South Sudanese traditional culture meets Facebook

A bunch of my neighbors here in virtueland (Lincoln, Massachusetts) pull away from the virtue pack by devoting themselves to South Sudanese immigrants to the U.S. These folks don’t make the news too often, presumably due to our money-uber-alles culture (South Sudan’s per capita income, adjusted for purchasing power, is 220th out of 228 countries; each woman has an average of 5.3 children, 27 percent of the adult population is literate, and “Educational attainment is extremely poor” says the CIA).

from the Town Hall parking lot

The news blackout is over, though, thanks to Silicon Valley tech… “Child bride auctioned on Facebook in ‘barbaric use of technology'” (CNN):

An auction was held on the social media platform for a 16-year-old girl in South Sudan which sought payment for her hand in marriage.
Facebook said the post was taken down as soon as the company learned of it, but that wasn’t until after the girl was married.

According to children’s rights organization Plan International, the girl was bid on by five men, some of whom were reportedly high-ranking South Sudanese government officials

Activists are concerned that this auction — for which the father reportedly received 500 cows, three cars and $10,000 in exchange for his daughter — could inspire other families to use social media sites to receive larger payments.

Otim from Plan International told CNN that offering payments is part of the country’s culture, but that in this case it “was taken to another level because of technology.”

Natana said that this is the highest bride price that has been reported in the region. She added that NAWL is against the process of bidding because “it makes you more of a commodity instead of a human being.

Readers: What do you think? If we are not supposed to judge another culture as inferior to ours, why is it okay to criticize folks in South Sudan for using Facebook to implement an electronic version of their traditional culture?

7 thoughts on “South Sudanese traditional culture meets Facebook

  1. from the CNN article:

    Plan International’s country director in South Sudan, George Otim, said: “That a girl could be sold for marriage on the world’s biggest social networking site in this day and age is beyond belief.”
    He added: “This barbaric use of technology is reminiscent of latter-day slave markets.”

    You could pose your question to this George Otim if he ever asserted that it’s always wrong to judge any other aspect of any other culture other than one’s own. It highly unlikely that he, or anyone else, has made such a statement. So, overall, it’s unclear what the point of this post is.

    It’s also unclear what the existence of an old bumper stick that refers the the holding of a referendum in a faraway country is supposed to indicate.

  2. A lot of places still have dowries, although I’m not sure if the price/grrom is determined by auction!

    In the US which side of the family pays for the wedding? That’s basically a dowry.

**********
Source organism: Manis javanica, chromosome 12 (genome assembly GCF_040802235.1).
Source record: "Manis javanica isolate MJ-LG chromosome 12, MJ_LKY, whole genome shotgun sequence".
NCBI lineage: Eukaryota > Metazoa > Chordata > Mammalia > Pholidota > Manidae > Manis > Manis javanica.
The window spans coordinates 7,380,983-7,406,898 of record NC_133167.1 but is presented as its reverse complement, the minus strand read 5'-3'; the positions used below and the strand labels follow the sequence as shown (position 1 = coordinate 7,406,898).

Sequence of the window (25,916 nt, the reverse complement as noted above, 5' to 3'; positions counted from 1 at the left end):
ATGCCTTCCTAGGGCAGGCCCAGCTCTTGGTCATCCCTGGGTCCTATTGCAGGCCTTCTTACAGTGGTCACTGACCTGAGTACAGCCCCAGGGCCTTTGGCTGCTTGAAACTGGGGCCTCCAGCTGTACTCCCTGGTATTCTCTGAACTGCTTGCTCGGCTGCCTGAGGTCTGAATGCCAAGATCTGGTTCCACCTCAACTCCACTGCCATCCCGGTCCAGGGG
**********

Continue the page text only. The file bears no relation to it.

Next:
3. Its best to go to the scene than to judge base on what you here, its a cultural norm, it is a competition that is normally done in this culture of Dinka, when a girl possessed some qualities which not every girl do, this was not done on social media but jealous people who are doing the best in and out like this page and BBC are the one creating imaginations

  4. there’s nothing wrong with BBC,CNN or any other media that has stepped up on condemning such malicious and disreputableness.
    I,m a Dinka by tribe. i wonder why we talk of change and never accept realities of it context. It is clear that two issues; the age of the young girl (16) and involvement of the media (Facebook) prompted the agitation,whether by individual or media or even organisation such as plan. the move is right and appreciable.
    I come from very state formerly Lake state where this kind of practices(marriage competitions) is often and much worthy. we condemn it even in our silence. it is not only denunciation and notoriety, dehumanizing the best word one can say.
    thank you.

  5. Seems to me that it would be completely legal to auction off a child bride (say, 16yo) on Facebook in the USA, assuming the bride-to-be consents and both parents consent. What law would this break? None that I can see. Child marriage (non-coerced, with parental consent, age 16) is legal. A dowry is just a gift to the bride’s parents, nothing illegal there. Assuming the child bride is onboard, what law is being broken?

  6. When an “inferior” culture uses technology such as FB to run their lives, is that culture really inferior? And what right does FB has to blocking this from their site? Arranged marriage and dowries is a common practices among many countries. Be it done via auction on FB or via a mediator, that is how many cultures operate.

    If FB will block it, then shouldn’t, say GM or Toyota also block the sales of their trucks to Syria, Sudan, Libya, etc. simply because those trucks are used as war machines rather than for transportation?

    Here is a question you should ask your “virtueland” neighborhood: Are they OK if arranged marriages and dowries is done in the USA by immigrants? If not, what are they going to do about it to better improve the lives of those cultures and melt them into the “melting pot” of the USA? Or are they for diversity as such they will allow it? If they are for diversity, then they should be up in arms against FB for bringing down this auction.

    And before anyone objects, yes, we have immigrants who are in the USA, legally or illegally, who still perfume arranged marriages and dowries — even after generations of being in the USA.

  7. this is a lie.
    People were just posting an event that was going on in the village.
    There wasn’t any auctioning on Facebook.

    Since it was discussed on CNN it’s fake news.

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